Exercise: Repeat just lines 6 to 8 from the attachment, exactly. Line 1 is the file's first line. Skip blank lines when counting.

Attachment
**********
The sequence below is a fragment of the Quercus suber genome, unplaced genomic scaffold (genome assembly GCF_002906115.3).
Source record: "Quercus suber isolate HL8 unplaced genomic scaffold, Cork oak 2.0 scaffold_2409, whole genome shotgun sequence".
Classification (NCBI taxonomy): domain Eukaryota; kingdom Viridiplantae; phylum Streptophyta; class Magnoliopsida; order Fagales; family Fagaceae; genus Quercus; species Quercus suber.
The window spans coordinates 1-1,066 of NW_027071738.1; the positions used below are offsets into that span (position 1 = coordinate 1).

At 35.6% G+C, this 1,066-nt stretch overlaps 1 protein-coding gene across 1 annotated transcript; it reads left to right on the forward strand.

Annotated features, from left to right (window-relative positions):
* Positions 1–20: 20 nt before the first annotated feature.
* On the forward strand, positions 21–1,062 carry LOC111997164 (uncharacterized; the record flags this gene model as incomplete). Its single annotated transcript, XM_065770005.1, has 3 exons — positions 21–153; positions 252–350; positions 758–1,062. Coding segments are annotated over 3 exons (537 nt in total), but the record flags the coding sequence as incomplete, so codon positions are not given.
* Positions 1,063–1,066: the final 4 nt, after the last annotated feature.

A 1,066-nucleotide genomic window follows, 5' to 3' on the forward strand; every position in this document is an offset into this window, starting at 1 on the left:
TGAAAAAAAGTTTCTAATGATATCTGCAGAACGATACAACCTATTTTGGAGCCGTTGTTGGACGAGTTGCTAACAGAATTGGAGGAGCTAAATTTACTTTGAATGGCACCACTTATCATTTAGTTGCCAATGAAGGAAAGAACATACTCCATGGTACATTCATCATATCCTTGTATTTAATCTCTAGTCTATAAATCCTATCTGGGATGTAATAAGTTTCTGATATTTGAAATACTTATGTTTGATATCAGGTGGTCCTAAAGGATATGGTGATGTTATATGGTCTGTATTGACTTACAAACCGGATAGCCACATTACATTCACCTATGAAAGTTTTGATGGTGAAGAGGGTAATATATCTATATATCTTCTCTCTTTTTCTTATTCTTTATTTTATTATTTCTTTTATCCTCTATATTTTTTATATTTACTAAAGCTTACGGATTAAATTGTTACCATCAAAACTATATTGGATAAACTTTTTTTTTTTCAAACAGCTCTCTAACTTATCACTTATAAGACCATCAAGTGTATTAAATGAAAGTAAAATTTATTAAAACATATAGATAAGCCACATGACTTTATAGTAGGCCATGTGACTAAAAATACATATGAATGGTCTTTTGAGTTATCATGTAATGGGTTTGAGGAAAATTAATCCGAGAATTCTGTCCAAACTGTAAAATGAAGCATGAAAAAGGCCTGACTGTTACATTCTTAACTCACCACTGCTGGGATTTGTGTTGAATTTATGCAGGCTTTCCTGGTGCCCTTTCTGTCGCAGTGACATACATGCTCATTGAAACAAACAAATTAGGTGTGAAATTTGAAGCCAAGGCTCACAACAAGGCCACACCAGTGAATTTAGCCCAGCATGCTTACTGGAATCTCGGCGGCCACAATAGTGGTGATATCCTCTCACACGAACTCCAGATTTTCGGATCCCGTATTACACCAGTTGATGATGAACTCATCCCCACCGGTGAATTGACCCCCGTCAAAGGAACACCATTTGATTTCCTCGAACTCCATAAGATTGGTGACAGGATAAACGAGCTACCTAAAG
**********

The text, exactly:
Annotated features, from left to right (window-relative positions):
* Positions 1–20: 20 nt before the first annotated feature.
* On the forward strand, positions 21–1,062 carry LOC111997164 (uncharacterized; the record flags this gene model as incomplete). Its single annotated transcript, XM_065770005.1, has 3 exons — positions 21–153; positions 252–350; positions 758–1,062. Coding segments are annotated over 3 exons (537 nt in total), but the record flags the coding sequence as incomplete, so codon positions are not given.